History of CLAS

Like many useful things that were born out of an idea, the Collaborative Learning Annotation System began to serve a specific need and has mushroomed to solve a diverse set of educational challenges.

In 2010, Dr. Alan Kingstone, Dr. Evan Risko, and Dr. Tom Foulsham in the UBC Department of Psychology wondered about the social and cognitive processes by which students take notes from lectures, and in particular how students extracted value from lectures by identifying the key concepts and information. Realizing that studying this research question required lectures recorded on video and measurement of students’ behaviour, Arts ISIT asked Kingstone if the unit could work with the three psychologists to build an application that presented video lectures and allowed students to click at a point-in-time when they thought an important concept was being presented. These point-based annotations could be aggregated to see how much commonality existed in students’ pinpointing of key times in the lecture. The prototype application was successful for this research purpose, leading to a research publication.

In 2011, CLAS received funding from the Faculty of Arts to re-design the prototype as a web application to make it more widely accessible and scalable. Professor Kingstone and Dr. Evan Risko worked with Dr. Shane Dawson in Arts ISIT to re-develop CLAS. The project drew upon their shared research and pedagogical interests to re-position CLAS as an integral learning and teaching resource. In 2011 the team re-released CLAS as a video annotation tool, providing a medium by which students and teaching staff could collaboratively engage in “meaning-making” around course content through time-stamped text comments and replies.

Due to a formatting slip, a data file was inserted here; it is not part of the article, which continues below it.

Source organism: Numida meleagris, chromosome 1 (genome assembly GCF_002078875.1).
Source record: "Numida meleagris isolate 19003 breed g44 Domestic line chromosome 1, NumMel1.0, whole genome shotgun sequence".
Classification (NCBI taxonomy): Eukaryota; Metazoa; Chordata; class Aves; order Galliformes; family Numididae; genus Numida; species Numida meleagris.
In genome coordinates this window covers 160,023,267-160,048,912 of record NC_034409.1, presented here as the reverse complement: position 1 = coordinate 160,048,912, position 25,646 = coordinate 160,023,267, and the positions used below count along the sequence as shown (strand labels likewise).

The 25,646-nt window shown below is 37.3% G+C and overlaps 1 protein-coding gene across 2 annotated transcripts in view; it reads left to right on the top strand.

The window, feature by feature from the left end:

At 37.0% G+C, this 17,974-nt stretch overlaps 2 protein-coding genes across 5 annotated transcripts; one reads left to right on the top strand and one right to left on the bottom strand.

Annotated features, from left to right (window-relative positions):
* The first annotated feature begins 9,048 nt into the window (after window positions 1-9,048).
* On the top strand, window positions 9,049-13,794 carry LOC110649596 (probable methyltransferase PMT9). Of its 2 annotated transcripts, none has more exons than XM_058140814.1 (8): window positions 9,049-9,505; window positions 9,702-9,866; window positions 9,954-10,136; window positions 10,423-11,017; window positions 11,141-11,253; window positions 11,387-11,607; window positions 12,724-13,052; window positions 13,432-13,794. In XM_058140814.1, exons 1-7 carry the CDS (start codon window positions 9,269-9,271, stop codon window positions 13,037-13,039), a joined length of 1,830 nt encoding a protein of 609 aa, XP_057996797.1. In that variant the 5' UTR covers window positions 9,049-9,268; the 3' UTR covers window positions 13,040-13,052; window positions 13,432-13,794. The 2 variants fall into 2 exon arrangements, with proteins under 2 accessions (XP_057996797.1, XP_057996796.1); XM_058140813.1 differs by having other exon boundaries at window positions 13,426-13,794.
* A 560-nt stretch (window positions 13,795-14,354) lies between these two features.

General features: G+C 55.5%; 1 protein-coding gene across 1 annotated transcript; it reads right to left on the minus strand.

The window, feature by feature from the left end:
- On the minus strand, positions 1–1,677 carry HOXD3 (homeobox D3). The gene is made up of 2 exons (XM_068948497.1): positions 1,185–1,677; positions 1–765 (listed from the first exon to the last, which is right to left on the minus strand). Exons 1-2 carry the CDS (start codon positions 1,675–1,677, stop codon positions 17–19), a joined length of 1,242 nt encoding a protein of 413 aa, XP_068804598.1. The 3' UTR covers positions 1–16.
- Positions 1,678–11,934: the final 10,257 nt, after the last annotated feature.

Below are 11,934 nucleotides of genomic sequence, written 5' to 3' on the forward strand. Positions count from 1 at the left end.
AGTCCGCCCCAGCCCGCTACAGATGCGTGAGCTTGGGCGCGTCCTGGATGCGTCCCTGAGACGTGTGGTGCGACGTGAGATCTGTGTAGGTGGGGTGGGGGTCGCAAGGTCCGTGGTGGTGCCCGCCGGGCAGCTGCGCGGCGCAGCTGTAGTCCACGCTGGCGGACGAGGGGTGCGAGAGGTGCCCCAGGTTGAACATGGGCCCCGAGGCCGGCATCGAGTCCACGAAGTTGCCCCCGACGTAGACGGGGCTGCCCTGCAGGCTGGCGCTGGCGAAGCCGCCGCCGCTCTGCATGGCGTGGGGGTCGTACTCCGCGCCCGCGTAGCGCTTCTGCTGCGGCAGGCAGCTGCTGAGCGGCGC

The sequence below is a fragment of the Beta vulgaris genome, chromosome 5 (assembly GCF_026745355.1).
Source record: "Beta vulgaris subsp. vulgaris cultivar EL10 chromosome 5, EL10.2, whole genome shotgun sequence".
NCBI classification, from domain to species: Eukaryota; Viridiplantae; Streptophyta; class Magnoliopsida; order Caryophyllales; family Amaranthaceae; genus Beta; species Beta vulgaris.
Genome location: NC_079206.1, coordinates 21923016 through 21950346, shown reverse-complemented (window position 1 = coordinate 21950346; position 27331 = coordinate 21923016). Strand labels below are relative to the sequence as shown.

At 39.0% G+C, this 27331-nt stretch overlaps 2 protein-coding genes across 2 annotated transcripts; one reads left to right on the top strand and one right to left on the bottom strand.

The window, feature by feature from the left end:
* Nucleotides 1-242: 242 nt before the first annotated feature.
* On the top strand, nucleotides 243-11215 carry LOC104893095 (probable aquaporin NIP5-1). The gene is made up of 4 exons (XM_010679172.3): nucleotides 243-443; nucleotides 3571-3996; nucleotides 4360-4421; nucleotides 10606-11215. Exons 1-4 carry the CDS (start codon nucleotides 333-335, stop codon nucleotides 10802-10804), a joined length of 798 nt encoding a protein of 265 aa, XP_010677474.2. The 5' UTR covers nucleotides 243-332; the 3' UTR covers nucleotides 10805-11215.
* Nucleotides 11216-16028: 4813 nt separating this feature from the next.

The 2012 academic year saw the first use of CLAS as a teaching and learning resource. Professor Marvin Cohodas in Art History and Professor Paul Kopas in Political Science began to use CLAS to host lecture videos with an optional note taking component. Music Professor Robert Taylor and Dr. Jonathan Girard began to use CLAS to review conducting practice and orchestral performance videos. The faculty of Medicine explored the use CLAS for peer-commentary, where junior students could learn from more senior ones.